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EPA air pollution rules face potential repeal

A controversial air pollution rule designed to limit heavy metal pollutants such as mercury and arsenic released by power plants faces potential repeal. The U.S. Environmental Protection Agency (EPA) passed the Mercury and Air Toxins Standards (MATS) last year. Now, 30 senators referred to as the "Dirty 30" have joined forces to repeal the MATS on the basis that the regulation harms local industry.

The backing of so many senators is important because, under the Congressional Review Act (CRA), an in committee vote does not require 30 senators to support it. The Senate is scheduled to vote in the next two weeks, WPRI-12 reports.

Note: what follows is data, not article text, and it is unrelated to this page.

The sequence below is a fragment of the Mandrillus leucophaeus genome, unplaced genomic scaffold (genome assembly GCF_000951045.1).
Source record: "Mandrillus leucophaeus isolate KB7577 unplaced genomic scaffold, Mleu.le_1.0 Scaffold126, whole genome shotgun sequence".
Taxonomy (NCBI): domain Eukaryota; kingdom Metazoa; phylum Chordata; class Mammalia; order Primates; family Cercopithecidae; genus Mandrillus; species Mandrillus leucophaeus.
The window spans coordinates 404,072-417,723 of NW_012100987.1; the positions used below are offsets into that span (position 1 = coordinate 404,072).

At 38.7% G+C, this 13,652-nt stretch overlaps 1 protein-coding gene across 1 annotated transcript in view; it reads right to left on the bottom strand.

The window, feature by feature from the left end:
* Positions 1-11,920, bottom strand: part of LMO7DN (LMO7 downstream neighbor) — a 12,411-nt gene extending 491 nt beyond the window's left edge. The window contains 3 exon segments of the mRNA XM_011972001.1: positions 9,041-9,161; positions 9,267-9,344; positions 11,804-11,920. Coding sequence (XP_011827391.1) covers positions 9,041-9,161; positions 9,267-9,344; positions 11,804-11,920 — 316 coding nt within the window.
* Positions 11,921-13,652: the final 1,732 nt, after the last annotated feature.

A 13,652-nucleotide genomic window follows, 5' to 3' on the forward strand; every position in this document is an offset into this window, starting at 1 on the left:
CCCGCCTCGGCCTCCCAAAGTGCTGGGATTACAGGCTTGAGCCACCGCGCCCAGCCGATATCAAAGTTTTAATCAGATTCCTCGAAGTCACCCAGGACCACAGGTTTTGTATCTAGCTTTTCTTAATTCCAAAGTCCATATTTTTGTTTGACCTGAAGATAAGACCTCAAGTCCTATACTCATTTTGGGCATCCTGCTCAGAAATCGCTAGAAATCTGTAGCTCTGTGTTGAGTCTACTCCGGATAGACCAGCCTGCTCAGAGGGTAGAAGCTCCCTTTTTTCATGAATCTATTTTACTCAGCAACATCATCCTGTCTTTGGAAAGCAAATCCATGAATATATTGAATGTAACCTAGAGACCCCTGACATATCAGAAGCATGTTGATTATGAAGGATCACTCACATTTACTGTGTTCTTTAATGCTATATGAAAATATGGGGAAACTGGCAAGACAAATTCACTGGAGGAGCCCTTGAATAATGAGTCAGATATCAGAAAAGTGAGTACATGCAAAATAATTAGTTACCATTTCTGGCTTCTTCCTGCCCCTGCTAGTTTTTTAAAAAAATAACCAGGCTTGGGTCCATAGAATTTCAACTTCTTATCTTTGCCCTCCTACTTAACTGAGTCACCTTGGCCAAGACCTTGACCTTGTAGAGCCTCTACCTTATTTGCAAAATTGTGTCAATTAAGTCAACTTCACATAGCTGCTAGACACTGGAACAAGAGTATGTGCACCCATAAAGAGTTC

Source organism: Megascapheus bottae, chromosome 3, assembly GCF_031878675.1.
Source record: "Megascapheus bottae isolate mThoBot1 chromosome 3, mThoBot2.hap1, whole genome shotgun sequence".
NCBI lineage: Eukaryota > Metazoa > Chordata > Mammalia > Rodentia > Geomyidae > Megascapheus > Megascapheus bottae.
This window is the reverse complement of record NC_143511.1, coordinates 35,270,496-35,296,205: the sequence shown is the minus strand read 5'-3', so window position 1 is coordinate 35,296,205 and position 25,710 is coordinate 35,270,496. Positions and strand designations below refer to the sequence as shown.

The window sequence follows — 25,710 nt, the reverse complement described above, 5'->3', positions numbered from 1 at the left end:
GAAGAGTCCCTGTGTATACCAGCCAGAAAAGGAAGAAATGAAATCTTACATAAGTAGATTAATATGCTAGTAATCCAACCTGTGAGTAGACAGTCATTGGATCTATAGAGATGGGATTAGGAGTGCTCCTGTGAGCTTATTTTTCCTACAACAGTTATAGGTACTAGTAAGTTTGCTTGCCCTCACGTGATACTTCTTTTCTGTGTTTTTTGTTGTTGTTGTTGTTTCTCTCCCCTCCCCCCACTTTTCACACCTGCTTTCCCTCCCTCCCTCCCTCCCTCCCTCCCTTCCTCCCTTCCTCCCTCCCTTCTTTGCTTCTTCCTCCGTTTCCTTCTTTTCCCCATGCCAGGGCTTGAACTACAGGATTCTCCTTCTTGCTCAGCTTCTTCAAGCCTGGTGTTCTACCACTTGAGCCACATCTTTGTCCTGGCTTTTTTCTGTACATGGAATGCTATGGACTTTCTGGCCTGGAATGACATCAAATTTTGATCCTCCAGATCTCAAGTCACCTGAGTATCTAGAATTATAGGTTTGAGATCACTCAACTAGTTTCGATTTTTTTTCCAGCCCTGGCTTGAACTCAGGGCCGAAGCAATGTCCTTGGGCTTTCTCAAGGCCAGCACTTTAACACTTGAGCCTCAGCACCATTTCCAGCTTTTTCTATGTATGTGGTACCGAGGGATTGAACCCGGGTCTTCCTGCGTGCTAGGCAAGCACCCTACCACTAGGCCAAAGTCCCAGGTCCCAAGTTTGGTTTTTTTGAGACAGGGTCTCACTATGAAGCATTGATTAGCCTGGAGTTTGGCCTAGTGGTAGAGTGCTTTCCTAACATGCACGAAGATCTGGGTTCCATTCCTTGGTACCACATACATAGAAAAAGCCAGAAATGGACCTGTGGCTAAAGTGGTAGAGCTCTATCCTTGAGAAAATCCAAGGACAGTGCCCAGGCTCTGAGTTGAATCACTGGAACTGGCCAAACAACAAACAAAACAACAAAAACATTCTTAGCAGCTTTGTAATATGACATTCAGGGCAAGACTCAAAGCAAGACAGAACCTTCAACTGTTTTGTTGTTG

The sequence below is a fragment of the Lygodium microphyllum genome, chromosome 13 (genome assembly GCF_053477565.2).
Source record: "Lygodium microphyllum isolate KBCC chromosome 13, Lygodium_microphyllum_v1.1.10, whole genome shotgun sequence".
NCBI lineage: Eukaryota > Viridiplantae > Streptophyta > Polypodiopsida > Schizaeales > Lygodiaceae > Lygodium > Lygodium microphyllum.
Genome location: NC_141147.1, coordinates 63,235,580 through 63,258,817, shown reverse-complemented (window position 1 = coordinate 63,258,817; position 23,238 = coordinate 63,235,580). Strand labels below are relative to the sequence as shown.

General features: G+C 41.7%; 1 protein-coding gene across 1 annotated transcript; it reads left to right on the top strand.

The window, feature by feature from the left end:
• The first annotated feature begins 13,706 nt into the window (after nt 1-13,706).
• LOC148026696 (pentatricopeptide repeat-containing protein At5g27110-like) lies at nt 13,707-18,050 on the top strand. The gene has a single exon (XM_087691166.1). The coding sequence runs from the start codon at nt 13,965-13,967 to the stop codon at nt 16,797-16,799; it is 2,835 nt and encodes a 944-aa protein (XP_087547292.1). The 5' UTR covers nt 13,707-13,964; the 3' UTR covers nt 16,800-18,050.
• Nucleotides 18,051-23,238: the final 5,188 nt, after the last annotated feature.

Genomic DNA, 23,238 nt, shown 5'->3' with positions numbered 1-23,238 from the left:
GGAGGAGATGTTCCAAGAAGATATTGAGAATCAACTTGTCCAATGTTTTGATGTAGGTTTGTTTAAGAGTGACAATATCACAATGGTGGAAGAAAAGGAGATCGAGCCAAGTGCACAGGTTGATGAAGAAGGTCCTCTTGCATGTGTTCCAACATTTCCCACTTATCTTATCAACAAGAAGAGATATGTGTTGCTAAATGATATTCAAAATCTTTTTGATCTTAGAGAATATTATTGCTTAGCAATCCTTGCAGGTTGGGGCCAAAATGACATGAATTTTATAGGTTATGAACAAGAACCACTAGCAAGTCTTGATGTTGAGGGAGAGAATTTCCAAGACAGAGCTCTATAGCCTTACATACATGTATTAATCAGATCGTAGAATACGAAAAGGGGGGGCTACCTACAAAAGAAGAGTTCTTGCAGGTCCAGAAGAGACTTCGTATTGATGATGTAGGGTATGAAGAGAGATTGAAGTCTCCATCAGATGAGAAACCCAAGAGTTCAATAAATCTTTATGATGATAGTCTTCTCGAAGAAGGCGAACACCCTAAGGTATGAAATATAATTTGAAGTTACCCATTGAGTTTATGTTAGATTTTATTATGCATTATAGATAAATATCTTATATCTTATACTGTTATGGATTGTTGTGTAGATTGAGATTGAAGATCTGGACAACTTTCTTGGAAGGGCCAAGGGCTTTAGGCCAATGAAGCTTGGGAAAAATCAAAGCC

Supporters of MATS declare the regulation was put in place to protect the American public from harmful pollutants.

"The science is clear, and overwhelming evidence shows that particle pollution at levels currently labeled as officially 'safe' causes heart attacks, strokes and asthma attacks," said Dr. Albert Rizzo, chairman of the board of the American Lung Association, according to The Atlanta Journal-Constitution.

Homeowners concerned about the negative health effects of air pollution can invest in a home air purifier. Whether the repeal of the MAT passes or not, selecting a high-end unit such as the IQAir GC MultiGas can reduce a person’s risk of heart attack or stroke caused by environmental influences.

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